Blackbird in Perch Nectar Ring Red

Blackbirds like Starlings, forage on the ground and in leaf litter eating worms, slugs and snails and other insects and spiders. They eat fruit and berries and are often in the bird feeders, usually after the fat balls, I think.

My rule of thumb is fruit and nectar for the native birds and include fat for the Wax eyes. Seeds and cereal for the introduced birds. I like to feed them all.


See the full range at SisterhouseTreeEarrings or in our shop

General News, Latest News, Locally made pottery

We have moved to Aro Street

Phew! That was close. The afternoon before the Covid-19 Lockdown we finished moving into our new place at 93a Aro St. Aro Valley.

We had to scrub, clean, paint and move the entire shop in just four days.

This picture is just some of the South Coast Collective and Verdant team near the end of the last day. All of us looking pretty tired!

Janette, Rosey, Rowan and Demelza.
Janette, Rosey, Rowan and Demelza.

🙏🙏🙏I would like to thank everyone who helped out. I am really grateful for the help we received. Thank you especially to the following:

• Rosey from Rosemary O’Hara Pottery. She has been an absolute trooper for four long days scrubbing the floors, filling in holes, painting and making sure the painting actually got done properly. It’s been physically demanding.

Rosey at the very end of the day with her Pots behind her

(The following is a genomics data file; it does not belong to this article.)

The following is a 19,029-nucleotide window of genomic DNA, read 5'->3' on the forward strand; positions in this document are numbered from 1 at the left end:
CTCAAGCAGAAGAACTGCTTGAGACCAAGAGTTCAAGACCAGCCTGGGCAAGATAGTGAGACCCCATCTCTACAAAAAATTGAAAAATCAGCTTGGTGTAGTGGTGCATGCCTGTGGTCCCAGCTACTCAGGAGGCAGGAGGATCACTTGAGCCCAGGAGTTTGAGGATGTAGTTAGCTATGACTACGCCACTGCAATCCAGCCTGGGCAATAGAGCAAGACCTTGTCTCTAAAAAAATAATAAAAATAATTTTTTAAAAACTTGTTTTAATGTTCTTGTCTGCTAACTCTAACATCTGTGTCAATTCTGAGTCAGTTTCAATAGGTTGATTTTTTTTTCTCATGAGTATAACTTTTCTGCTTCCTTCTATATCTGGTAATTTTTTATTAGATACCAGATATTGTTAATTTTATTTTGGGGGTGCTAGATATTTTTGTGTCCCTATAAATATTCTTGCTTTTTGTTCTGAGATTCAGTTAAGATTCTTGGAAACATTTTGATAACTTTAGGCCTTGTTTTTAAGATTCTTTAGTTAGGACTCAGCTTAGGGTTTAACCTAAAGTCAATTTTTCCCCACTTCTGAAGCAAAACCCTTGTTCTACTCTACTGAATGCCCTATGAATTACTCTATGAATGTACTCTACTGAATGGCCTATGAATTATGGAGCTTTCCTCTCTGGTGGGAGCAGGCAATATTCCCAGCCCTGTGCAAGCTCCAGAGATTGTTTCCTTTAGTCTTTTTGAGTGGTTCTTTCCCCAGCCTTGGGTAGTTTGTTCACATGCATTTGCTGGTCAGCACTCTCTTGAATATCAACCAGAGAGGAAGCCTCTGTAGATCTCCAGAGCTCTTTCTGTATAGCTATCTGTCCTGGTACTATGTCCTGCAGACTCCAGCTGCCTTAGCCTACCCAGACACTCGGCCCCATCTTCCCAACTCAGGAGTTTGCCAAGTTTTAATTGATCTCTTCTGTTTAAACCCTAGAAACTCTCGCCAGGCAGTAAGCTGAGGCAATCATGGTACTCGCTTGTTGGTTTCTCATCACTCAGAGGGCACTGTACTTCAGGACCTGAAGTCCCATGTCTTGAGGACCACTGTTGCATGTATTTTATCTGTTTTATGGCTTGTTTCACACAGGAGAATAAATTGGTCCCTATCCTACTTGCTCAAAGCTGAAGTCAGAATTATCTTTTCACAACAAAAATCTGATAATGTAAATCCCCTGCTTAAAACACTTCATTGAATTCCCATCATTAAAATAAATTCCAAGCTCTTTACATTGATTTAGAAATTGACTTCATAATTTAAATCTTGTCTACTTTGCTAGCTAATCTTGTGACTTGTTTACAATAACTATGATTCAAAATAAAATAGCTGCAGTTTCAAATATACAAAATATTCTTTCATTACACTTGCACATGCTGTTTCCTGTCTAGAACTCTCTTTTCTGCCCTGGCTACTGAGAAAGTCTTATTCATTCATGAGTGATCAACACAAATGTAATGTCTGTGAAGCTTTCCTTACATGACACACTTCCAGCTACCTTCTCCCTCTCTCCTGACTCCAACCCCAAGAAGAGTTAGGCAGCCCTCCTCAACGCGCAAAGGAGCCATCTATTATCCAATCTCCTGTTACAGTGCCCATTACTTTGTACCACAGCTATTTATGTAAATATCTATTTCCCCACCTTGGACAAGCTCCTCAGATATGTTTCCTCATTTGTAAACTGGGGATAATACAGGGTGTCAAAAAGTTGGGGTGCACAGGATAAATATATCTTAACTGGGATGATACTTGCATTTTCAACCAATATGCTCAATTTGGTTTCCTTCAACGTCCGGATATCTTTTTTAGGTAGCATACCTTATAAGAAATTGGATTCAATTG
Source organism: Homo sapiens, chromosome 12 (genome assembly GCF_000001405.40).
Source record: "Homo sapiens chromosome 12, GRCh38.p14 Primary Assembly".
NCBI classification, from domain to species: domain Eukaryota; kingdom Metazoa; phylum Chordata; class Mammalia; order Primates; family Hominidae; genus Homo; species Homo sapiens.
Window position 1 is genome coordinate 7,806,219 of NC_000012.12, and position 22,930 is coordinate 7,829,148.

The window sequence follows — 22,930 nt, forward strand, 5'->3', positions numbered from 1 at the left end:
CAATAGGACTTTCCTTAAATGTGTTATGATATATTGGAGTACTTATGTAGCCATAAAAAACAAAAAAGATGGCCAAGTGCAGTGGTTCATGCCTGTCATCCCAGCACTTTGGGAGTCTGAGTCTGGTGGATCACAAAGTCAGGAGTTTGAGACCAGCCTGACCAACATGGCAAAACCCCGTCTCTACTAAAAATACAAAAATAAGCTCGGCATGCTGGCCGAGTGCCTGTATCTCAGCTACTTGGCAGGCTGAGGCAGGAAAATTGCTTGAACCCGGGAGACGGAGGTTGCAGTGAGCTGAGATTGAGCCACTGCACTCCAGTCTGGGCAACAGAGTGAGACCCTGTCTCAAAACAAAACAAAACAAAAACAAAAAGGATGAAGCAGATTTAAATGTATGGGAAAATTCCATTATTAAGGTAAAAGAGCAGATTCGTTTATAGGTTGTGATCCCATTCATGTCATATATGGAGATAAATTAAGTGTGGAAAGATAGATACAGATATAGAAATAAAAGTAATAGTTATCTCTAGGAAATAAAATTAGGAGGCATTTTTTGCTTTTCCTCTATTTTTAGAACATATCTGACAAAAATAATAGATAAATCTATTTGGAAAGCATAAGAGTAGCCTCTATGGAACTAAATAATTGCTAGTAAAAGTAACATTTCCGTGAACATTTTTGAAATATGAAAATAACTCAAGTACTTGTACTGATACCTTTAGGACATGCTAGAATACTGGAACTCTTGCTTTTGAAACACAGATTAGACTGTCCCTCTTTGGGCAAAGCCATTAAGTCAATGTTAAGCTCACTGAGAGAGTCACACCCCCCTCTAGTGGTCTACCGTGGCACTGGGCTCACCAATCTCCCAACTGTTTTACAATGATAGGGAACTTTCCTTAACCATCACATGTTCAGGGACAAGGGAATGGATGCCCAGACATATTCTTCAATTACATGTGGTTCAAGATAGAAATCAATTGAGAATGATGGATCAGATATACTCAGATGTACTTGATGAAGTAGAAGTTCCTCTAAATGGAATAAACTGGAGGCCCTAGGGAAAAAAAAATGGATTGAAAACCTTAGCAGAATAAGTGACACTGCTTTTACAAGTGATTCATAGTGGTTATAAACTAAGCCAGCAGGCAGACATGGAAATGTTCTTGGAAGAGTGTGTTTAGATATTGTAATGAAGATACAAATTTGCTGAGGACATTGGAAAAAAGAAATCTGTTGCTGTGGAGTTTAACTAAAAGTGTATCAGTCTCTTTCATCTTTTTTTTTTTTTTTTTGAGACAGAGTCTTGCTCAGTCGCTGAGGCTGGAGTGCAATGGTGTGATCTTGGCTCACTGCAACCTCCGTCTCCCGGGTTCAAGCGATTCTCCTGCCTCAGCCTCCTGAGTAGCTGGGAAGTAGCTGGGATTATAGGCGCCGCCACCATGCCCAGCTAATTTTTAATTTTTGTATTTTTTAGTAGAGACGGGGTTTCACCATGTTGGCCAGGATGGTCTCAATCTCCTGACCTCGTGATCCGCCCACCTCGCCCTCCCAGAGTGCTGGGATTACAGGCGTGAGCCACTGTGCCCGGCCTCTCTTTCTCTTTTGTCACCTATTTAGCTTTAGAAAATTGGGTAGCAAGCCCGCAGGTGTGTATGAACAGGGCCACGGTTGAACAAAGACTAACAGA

•Rowan from Global Wood Rework for volunteering and painting the outside of the building, dismantling and lifting.

Rowan posing and painting

•John of Capital Blinds for just turning up in between jobs and dismantling everything at the old shop; especially our temperamental sign, which for a moment there I thought we were going to have to leave behind.

•Anthea of 29 native bees & Anthea Grob Clay, for looking after the kids on Tuesday when daycare closed with no notice, and helping shift and clean at both shops.

•David and Ryan of Burns Upholstery for turning up to do a load at the last minute, when I thought we weren’t going to make it in time.

And thanks to staff;

• Demelza has been amazing over the last four days, doing everything that needed doing with no complaints.

Janette & Demelza at the end Day 1 cleaning, scrubbing and painting

• Alex for just getting stuck in and packing anything that needed packing.